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  • Audience-Alienating Premise:
    • Right off the bat, the decision to replace most of the cast from Street Fighter II proved to be a disastrous one. While Capcom had previously been able to successfully pull off a near complete cast changeover from Street Fighter I to II, that was largely because the first Street Fighter game wasn't particularly successful, meaning few fans cared about those characters. Conversely, the characters from II had proven to be extremely popular and had subsequently reappeared in the Street Fighter Alpha games and the various adaptations based on the Street Fighter franchise. This meant there was far more backlash to their omission than there had ever been over the cast of I not returning for II. It was particularly telling that at first, Sean was going to be the sole representative of the Shoto archetype, but Capcom made the move to at least bring back Ryu and Ken to satiate long time fans. Those two, along with Akuma in 2nd Impact and Chun-Li in 3rd Strike, were the only veterans from either II or Alpha to return in this sub-series.
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    • The game was more complex and difficult to master than the previous Street Fighter games, alienating casual players even further. While III did later gain a major following among tournament players and in the Fighting Game Community, to this day it has a reputation for being very unfriendly to newbies.
    • The game came out as the arcade scene was dying and while 3D games like Tekken and Virtua Fighter were becoming increasingly popular. III was also developed on Capcom's new CPS-3 arcade system board, which allowed for more fluid and detailed sprites than had previously been seen. Unfortunately, this also made III much more expensive, and this, coupled with the declining popularity of 2D fighters and arcades in general, meant that many arcade owners passed on ordering the game.
    • The expensive and time-consuming process of making brand new sprites also resulted in III only having 11 playable characters (even with Ryu, Ken and Sean sharing the same body) at launch, which seemed downright paltry at the time. For comparison, Marvel Super Heroes vs. Street Fighter and Tekken 3, which were released the same year, had 17 and 21 playable characters, respectively.
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    • Those advanced graphics meant that III could not be ported to most of the then-current consoles without sacrificing animations and features; the only console which could have handled the game without major difficulty was the Sega Saturn—which was not only the least successful console of its generation, but had Sega pull the plug on it less than six months after the game was released to arcades. Consequently, the Street Fighter III series was initially ported exclusively for the Sega Dreamcast, which barely sold better than the Saturn did! It wasn't until 2004 when 3rd Strike was re-released as part of Street Fighter Anniversary Collection. note  Because of the failure of the CPS-3, Capcom's future 2D fighters, such as the Marvel vs. Capcom and SNK vs. Capcom series, were either developed on the CPS-2 or Sega's new NAOMI system board. Street Fighter Alpha 3 was released the following year on the CPS-2, and while the sprites weren't as good as the ones used in III, it was significantly more affordable for most arcade owners. The less-refined graphics also meant it could be more easily ported to the PlayStation, where it sold a million copies.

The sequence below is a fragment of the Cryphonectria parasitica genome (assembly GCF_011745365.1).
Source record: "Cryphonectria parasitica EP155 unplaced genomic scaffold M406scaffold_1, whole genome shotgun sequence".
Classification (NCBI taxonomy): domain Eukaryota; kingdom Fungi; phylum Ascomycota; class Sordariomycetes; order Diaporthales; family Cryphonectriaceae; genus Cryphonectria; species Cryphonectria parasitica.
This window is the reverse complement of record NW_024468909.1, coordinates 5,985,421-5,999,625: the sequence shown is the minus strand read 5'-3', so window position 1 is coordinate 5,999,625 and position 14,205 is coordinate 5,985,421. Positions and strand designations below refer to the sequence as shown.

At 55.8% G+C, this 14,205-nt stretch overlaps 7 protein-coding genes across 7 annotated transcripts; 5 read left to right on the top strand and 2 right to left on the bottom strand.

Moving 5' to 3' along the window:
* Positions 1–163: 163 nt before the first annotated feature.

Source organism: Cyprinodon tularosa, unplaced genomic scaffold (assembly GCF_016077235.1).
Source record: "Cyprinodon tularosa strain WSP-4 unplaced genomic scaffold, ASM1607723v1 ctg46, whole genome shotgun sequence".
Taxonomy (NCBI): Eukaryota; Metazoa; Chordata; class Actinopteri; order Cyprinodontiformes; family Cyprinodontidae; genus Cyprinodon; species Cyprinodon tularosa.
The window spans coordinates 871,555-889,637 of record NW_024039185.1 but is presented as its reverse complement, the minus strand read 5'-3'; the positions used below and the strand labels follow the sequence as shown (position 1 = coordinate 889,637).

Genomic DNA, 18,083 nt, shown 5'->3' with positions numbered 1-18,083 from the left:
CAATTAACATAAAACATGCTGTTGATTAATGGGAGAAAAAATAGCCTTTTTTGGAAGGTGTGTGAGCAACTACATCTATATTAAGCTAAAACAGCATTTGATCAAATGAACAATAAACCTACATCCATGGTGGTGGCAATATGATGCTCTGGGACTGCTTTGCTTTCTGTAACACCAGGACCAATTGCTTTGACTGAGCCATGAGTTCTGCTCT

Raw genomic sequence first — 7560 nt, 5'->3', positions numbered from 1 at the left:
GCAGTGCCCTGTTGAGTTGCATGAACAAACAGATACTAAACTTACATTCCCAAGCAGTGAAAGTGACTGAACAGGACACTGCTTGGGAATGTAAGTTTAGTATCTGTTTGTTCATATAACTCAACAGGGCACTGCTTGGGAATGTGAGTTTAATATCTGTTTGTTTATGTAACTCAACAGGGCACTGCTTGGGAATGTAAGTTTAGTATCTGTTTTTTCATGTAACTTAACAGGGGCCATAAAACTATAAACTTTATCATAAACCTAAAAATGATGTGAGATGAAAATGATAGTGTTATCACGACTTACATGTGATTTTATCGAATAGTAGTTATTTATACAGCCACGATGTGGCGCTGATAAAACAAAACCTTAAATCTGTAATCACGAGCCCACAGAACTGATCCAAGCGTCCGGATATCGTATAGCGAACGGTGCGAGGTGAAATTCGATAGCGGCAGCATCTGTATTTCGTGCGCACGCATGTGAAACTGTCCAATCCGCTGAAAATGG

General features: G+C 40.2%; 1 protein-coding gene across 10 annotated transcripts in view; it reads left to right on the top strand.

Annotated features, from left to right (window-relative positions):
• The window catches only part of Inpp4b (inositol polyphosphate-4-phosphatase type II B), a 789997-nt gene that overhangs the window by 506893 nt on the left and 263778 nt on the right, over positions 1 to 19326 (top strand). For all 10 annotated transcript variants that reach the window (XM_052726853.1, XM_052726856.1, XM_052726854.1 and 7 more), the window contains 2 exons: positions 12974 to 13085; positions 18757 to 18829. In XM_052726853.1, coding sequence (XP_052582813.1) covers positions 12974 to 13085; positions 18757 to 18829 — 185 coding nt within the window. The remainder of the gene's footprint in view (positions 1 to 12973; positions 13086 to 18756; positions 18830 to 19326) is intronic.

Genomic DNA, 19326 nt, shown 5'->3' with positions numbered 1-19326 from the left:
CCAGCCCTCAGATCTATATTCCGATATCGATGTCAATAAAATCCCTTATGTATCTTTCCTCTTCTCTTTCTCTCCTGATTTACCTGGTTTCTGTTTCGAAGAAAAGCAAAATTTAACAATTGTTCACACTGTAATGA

• Base-Breaking Character:
    • From a purely gameplay-related standpoint, Ken has earned a lot of scorn in 3rd Strike from (mostly) online players because so many fans use him online. No one knows why, but it might be due to his ease of use compared to Ryu, who somehow got harder to use as time passed.
    • Remy. You either think he's cool and more interesting than either Guile or Charlie, or you think his emo attitude, SNK-based design and his reason for fighting are dumb.
  • Character Tiers:
    • Chun-Li is S+ tier in the Arcadia list, and Ken is A+, with Akuma not far behind. Especially tragic since this plays into Complacent Gaming Syndrome (see below). Let it be noted that these are not tiers decided at the margins, Chun and Ken all have 7-3 and 8-2 matchups against much of the rest of the cast. Thankfully, the high tiers are also populated with new, fun and unique characters like Yun, Makoto, and Dudley.
    • More tiers have Chun-Li and Yun at S-tier, with Ken and Makoto at A+. Akuma has dropped down to B-tier and is considered slightly worse than Dudley now (though he still has some disgustingly cheap bullshit according to Kuroda).
  • Complacent Gaming Syndrome: As a result of removing all of the old cast except Ryu and Ken, 75% of all players picked Ken, 20% picked Ryu, and 5% picked one of the other characters. It got a little better in 2nd Impact. But in 3rd Strike, not only was Ken a tad bit easier to learn than Ryu in the III series, but he was top-tier (alongside Chun-Li and Yun) in 3S. In other words, Tournament Play was filled with Ken, Chun-Li, Yun, and the occasional Makoto, Dudley, and Akuma. This status followed him into Street Fighter IV and V, with lukewarm reception (especially in the former). There's a reason the trope used to go by the name of "That Damn Ken."
  • Contested Sequel: When first released, III was criticized for ditching majority of the cast from the previous games, its steep learning curve, and its "dated graphics." As described below, the years have been far kinder.
  • Cult Classic: Street Fighter III didn't do particularly well when it was released, and is the only Street Fighter series to ship less than 1,000,000 units on a single system (excluding compilations). It started picking up in popularity through the early 2000s in the Fighting Game Community, with many considering 3rd Strike the best Street Fighter game for competitive play, even if it was still largely forgotten by the general public. Come the release of 3rd Strike: Online Edition in 2011 and later the arcade port in the 30th Anniversary Collection in 2018, and Street Fighter III is considered a classic with deep gameplay that has aged much better than its polygon-based contemporaries like Mortal Kombat 4 or Tekken 3.